Confessions Of An Ageing Party Girl
Released October 29th
Bristol based Emily Breeze is a unique force. Too nuanced to be a diva, too sharp to be a chanteuse, her blend of smooth vocals and sharp synths caused her debut album, 2019’s Rituals, to cause quite a buzz amongst the music press. Now, she returns with the second release from her forthcoming sophomore record – her slinkiest slice of glamour yet, Confessions Of An Ageing Party Girl.
Rarely has a song’s title summed up the whole feel of it so well – hushed like a confessional monologue and brimming with a gorgeous faded glamour. If there’s one thing that says something for Breeze’s diverse blend of styles, its the diversity of the acts she is regularly compared to, all completely different to one another and thus ensuring she conjures up something unique of her own.
Confessions of an Ageing Party Girl starts out like a kind of Heart of Glass for the twenty-first century; swirling and shimmering like a mirrorball. But where that looked back on a love, Breeze is reflecting on a life, the kind that so often lies under represented. There is something reminiscent about Pulp at their most voyeuristic in her delivery; her narrator a female libertine who never wants the party to end. And why should she? Too often the ageing party girl is a derided, tragicomic figure in pop culture; for all her dark deadpan humour, Breeze never falls guilty of that. Instead her ageing party girl is a relatable figure for many of us, and she never makes that mirror uncomfortable. Lines such as “the party’s over baby, but I’m never going on home,” might be delivered with the smooth lightness of an expensive silk scarf, but there’s a defiance underneath.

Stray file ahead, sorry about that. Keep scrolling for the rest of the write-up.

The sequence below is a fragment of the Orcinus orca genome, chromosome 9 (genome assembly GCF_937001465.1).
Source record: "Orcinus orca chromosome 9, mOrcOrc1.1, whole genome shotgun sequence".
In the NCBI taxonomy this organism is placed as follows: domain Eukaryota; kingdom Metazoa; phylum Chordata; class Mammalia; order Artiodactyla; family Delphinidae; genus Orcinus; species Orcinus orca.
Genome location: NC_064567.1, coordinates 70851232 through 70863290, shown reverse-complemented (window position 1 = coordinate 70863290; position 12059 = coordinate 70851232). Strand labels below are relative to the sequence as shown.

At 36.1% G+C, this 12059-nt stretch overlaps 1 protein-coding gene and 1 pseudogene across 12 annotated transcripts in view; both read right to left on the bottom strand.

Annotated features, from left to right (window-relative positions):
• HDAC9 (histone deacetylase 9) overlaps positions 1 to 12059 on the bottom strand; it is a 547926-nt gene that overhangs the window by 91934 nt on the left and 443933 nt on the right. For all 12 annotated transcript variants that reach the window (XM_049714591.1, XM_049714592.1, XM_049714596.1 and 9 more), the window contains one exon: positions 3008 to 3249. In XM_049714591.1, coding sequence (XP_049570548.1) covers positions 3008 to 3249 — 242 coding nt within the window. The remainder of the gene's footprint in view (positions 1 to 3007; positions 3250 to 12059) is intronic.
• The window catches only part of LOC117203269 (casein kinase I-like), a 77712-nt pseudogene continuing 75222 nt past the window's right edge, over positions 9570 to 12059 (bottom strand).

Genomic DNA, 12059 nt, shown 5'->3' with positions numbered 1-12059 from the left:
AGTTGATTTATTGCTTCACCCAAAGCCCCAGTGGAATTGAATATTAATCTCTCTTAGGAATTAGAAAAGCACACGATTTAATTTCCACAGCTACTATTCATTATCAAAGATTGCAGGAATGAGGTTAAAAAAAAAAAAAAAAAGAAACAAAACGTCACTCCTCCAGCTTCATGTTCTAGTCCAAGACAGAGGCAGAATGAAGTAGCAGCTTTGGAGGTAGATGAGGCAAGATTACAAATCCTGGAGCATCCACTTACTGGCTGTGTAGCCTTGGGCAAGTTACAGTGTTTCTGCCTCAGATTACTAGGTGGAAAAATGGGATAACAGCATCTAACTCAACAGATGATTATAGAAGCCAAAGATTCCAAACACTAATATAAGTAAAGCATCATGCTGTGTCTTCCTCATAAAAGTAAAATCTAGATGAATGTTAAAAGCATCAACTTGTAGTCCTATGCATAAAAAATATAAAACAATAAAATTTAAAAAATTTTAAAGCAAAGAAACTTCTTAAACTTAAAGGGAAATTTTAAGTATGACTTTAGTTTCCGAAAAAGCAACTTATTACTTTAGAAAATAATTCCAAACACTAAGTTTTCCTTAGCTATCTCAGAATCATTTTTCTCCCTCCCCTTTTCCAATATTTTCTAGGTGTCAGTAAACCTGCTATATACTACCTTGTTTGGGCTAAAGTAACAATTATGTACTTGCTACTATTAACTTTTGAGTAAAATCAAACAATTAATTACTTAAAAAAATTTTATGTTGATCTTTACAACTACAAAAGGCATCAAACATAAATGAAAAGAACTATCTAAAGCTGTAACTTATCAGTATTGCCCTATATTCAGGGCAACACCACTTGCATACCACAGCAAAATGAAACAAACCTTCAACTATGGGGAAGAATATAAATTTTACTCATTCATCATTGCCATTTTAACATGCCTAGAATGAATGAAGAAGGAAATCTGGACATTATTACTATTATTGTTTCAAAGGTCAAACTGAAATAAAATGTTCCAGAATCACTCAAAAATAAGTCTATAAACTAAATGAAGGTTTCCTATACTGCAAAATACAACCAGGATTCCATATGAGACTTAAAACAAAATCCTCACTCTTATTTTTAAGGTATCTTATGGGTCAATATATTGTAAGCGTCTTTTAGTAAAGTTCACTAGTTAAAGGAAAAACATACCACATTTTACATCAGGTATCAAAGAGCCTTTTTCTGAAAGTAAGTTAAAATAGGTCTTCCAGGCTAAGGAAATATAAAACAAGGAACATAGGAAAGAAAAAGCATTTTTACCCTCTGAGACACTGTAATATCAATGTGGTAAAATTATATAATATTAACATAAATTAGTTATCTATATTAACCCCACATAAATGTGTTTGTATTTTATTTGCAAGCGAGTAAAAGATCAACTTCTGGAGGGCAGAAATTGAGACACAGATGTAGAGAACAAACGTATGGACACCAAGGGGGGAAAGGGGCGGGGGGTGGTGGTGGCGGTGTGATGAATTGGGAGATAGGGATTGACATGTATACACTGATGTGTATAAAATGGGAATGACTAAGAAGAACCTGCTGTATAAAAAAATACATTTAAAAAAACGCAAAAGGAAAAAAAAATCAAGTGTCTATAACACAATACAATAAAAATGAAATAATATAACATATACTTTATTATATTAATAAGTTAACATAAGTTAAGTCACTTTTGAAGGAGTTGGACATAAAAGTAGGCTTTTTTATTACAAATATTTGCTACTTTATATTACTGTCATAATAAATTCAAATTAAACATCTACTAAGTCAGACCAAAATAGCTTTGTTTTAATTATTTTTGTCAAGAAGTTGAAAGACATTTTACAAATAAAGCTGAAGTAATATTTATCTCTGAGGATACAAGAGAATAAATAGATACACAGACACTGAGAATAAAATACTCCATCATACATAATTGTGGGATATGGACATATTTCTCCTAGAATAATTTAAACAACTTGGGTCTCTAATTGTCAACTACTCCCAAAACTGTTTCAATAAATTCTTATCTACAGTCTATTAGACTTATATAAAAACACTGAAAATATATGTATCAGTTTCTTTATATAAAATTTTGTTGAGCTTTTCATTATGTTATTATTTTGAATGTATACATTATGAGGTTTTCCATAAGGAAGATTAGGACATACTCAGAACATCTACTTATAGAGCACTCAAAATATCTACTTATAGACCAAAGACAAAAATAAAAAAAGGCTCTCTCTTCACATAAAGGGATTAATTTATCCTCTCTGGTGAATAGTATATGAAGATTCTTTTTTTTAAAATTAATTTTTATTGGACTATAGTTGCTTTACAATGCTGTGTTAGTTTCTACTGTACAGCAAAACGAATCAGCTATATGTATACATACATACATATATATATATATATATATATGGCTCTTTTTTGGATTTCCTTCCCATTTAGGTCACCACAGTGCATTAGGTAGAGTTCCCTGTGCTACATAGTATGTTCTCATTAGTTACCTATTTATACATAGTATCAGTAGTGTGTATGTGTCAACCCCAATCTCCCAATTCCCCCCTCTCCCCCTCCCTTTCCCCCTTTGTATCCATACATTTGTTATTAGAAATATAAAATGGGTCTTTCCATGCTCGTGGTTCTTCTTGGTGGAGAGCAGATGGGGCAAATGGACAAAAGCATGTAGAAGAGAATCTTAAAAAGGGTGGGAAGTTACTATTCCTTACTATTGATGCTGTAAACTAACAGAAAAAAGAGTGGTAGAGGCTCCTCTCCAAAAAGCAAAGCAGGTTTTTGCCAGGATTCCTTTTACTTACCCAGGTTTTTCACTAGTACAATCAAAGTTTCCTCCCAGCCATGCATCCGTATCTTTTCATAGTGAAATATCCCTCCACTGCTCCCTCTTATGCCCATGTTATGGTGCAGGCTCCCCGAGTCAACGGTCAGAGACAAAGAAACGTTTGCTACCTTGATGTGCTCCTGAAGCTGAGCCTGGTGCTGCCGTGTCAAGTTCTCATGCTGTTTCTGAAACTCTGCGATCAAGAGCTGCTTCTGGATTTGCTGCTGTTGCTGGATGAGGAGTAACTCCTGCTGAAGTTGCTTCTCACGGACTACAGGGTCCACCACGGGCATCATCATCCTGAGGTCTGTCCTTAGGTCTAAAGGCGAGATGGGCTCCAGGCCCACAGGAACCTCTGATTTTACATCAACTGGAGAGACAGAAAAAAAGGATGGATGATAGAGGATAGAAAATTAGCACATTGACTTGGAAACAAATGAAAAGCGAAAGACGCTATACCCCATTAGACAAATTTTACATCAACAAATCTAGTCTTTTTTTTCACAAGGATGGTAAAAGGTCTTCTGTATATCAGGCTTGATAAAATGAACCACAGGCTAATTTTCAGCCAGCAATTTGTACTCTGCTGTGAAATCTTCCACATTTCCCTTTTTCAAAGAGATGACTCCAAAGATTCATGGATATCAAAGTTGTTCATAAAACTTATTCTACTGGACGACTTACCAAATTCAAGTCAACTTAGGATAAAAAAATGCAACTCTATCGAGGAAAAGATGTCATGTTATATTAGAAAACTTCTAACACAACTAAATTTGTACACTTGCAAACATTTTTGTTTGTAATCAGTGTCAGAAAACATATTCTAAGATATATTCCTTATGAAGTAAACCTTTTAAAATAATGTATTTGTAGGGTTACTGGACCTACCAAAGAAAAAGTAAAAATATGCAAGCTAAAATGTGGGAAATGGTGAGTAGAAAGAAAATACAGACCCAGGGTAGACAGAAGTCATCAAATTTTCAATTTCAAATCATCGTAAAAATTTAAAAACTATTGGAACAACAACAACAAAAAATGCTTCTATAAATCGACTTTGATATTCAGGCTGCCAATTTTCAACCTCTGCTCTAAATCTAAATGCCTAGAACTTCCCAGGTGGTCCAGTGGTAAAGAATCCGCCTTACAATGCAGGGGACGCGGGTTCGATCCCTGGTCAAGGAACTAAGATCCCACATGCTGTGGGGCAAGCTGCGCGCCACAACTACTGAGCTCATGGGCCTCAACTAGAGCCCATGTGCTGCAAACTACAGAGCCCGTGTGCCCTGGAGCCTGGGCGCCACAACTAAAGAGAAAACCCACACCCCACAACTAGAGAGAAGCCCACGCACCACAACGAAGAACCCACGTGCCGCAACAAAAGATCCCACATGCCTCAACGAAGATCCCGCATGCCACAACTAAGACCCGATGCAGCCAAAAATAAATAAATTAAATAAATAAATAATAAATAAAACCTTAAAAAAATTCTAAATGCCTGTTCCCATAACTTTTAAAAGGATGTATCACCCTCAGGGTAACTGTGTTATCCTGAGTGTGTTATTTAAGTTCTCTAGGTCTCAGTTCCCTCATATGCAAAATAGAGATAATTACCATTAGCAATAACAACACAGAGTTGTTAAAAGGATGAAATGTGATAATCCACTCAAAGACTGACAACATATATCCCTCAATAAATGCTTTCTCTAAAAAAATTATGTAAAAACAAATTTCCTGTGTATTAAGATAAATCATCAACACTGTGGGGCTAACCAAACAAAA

Yes, this party girl protagonist might be that friend of yours determined no-ones going home and you’re all going to damn well keep the hedonism going, but she’s doing so with such luxuriant sensuality there is no way you can avoid being hypnotised into not arguing. You are going to see the night through and fall, mascara stained, into her bedsit of reflection. This is the sympathetic record us party girls, too often told it may be time to calm down, have been needing for years. Boding very well for Breeze’s second album, this is the script of a kitchen sink drama filmed like a glamourous noir, and the results are a triumph of glittering melancholy.
Confessions of an Ageing Party Girl is released October 29th on Sugar Shack Records, who can be found at https://www.sugarshackrecords.co.uk/
All words by Amy Britton. More can be found her archive here.